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Cudmore: The old days in Fort Hunter

Cudmore: The old days in Fort Hunter

Focus on History
Cudmore: The old days in Fort Hunter
The Fort Hunter Hotel, shown some time around the turn of the 20th century, is now The Downings International House.
Photographer: Provided

Fort Hunter, the hamlet at the confluence of the Schoharie Creek and Mohawk River in the town of Florida, used to have a hotel, broom shops, stores, a coal yard and a military band.

Arnold Wittemeier was born in Fort Hunter in 1920. In an interview several months before his death in 2005, Wittemeier reminisced about the 1930s.

The West Shore Railroad did a thriving passenger business taking Roman Catholic pilgrims to the Shrine of the North American Martyrs in Auriesville, near Fort Hunter.

So many people traveled to the Auriesville train station in the summer that rail sidings were occupied for miles with passenger trains waiting to take the pilgrims home. Every Sunday two big washtubs at the Shrine were filled with coins by the faithful.  Fort Hunter had a sweater and hosiery shop where nuns from the Shrine could buy black stockings.

Genealogist Theresa Moran has researched the 1859 creation of a Fort Hunter broom factory, Blood & Howard, founded by Ebenezer Howard and John D. Blood.  Moran said it was the first factory in the country to make brooms from corn.

Wittemeier recalled Fort Hunter had a broom maker called Premiere Broom and Brush Company in the 1930s.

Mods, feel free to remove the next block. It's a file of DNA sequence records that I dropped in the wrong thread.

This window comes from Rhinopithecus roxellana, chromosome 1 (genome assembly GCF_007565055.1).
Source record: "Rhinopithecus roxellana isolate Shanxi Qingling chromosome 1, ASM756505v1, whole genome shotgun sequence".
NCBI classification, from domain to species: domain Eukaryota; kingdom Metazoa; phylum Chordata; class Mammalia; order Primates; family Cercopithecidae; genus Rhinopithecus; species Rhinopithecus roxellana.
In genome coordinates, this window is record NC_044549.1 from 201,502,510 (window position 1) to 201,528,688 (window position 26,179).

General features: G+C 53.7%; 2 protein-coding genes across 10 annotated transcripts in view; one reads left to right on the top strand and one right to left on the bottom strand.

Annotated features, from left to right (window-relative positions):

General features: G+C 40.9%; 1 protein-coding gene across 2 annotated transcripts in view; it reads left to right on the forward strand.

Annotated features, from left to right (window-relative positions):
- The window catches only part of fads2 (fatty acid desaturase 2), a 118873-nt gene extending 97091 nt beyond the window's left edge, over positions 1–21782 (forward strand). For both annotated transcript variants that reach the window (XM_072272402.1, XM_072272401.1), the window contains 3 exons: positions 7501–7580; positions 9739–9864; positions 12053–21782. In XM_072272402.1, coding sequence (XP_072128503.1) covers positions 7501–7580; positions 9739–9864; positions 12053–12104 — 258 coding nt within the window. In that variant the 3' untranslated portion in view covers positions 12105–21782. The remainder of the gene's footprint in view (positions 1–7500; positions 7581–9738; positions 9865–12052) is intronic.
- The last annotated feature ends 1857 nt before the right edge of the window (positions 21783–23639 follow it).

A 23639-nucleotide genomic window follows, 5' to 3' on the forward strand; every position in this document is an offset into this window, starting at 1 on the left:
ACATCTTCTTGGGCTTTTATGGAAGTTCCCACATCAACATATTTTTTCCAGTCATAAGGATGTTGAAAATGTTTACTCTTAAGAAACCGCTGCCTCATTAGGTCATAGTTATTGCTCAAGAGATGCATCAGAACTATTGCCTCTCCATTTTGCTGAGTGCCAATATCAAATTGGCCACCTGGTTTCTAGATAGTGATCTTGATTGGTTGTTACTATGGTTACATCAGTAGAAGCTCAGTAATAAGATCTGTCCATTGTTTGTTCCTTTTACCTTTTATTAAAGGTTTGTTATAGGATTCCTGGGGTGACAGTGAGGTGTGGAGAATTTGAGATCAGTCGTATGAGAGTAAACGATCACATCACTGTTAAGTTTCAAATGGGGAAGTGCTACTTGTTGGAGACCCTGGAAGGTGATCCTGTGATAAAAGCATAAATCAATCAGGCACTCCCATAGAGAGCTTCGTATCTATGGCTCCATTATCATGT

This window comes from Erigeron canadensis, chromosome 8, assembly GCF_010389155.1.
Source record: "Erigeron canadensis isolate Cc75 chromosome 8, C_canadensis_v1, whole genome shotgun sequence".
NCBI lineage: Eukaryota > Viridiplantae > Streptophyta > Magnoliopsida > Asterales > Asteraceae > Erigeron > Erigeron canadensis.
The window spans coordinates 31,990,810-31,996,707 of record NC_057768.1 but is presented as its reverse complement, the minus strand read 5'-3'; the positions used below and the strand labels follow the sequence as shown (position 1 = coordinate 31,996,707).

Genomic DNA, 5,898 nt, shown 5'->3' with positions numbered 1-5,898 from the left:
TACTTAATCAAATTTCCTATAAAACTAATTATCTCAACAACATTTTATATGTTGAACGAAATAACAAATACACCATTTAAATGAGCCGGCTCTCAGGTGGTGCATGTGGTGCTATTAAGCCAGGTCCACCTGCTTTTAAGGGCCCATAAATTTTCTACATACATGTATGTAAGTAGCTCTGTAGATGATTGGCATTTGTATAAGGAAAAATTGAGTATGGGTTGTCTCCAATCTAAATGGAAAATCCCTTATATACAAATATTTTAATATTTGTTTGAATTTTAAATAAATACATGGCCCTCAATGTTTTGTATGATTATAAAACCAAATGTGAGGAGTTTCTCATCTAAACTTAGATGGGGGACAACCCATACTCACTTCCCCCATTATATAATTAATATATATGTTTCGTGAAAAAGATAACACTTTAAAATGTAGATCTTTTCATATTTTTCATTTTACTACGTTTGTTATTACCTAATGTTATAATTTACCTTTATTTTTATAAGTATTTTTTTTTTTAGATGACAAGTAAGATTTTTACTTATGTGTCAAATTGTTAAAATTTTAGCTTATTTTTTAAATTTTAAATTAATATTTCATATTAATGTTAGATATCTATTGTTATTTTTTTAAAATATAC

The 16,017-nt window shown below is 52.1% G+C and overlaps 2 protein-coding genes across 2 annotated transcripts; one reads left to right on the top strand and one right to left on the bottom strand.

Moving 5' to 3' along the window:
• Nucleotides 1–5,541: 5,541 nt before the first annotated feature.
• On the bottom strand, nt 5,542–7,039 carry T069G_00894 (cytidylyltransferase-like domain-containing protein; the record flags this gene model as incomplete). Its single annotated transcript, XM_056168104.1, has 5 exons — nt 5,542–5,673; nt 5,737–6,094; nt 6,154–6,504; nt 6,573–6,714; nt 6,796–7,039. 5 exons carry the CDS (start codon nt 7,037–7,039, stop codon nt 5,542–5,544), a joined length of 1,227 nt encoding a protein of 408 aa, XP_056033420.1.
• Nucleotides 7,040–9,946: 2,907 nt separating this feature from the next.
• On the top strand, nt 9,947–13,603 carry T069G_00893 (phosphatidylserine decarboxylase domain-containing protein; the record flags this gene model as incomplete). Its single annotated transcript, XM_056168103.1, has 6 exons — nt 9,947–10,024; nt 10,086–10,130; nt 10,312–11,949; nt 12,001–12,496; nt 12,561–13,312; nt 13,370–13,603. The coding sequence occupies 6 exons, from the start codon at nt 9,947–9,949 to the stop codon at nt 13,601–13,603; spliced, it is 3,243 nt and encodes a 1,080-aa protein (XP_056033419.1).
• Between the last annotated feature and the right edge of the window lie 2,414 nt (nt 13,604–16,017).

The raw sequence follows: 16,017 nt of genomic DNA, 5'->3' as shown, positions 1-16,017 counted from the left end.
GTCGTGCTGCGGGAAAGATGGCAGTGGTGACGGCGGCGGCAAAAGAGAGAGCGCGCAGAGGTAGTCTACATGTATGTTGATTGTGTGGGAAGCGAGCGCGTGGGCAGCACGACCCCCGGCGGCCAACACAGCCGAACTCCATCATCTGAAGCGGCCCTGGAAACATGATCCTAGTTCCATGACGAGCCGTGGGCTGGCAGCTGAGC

Arnold’s father, Harold, owned Wittemeier’s, one of Montgomery County’s biggest coal companies. Wittemeier’s mother, Elsie Minch Wittemeier, took the train to Amsterdam many days to work in a button mill.

The coal for the family business came on the West Shore Railroad.  In the Depression, coal trains would speed through the valley in an effort to keep people from scooping coal from the hopper cars.
“It got so bad that cars of coal were having two tons of coal scooped off of them,” Wittemeier said.
Wittemeier recalled the names of three local stores: Brown’s, Quackenbush’s and Warner’s.  Fort Hunter once had an ice cream shop called Annie Brown’s.

In the summer of 1933, Wittemeier said the Schoharie Creek was so dry that big stones at the base of an old dam were visible in the creek bed near his home and never seen again.

Amateur musicians from Fort Hunter and Tribes Hill formed the Fort Hunter Military Band in the 1930s. Traditionally, a military band features drums and brass instruments, no stringed instruments.

Wittemeier said, “My father, who played cornet, and I don’t know how many others would go down to the firehouse around the potbelly stove and practice in the winter. Then in the summer, ice cream socials and such, they’d go out and play.”

Wittemeier’s father sold the coal business in 1944 after young Arnold contracted tuberculosis. He was treated at the Montgomery County Sanitarium, current site of a nursing home on Swart Hill Rad in the town of Amsterdam. His father died the next year.  With oil heat becoming popular, the coal business faded quickly and the coal yard closed.

In 1946, Wittemeier married Elizabeth Whalen of Fort Johnson, whose family operated a store in that village. The couple moved to Fort Johnson, where Wittemeier lived the rest of his life. He worked many years as a tool maker at General Electric. His wife died in 2003.

Wittemeier became assistant volunteer fire chief in Fort Johnson. He was a member of the Sir William Johnson Seniors and served as its tour leader. He belonged to the United Methodist Church of Amsterdam.  He died Aug. 18 in 2005 and was buried at Pine Grove Cemetery in Tribes Hill.

Correction

The recent column on the Great Sacandaga Lake had an incorrect first name for the engineer in charge of construction of that reservoir. His name was Edward H. Sargent.

Bob Cudmore is a freelance columnist. Opinions expressed in his column are his own and not necessarily the newspaper’s. Anyone with a suggestion for a Focus on History topic may contact him at 346-6657 or [email protected]

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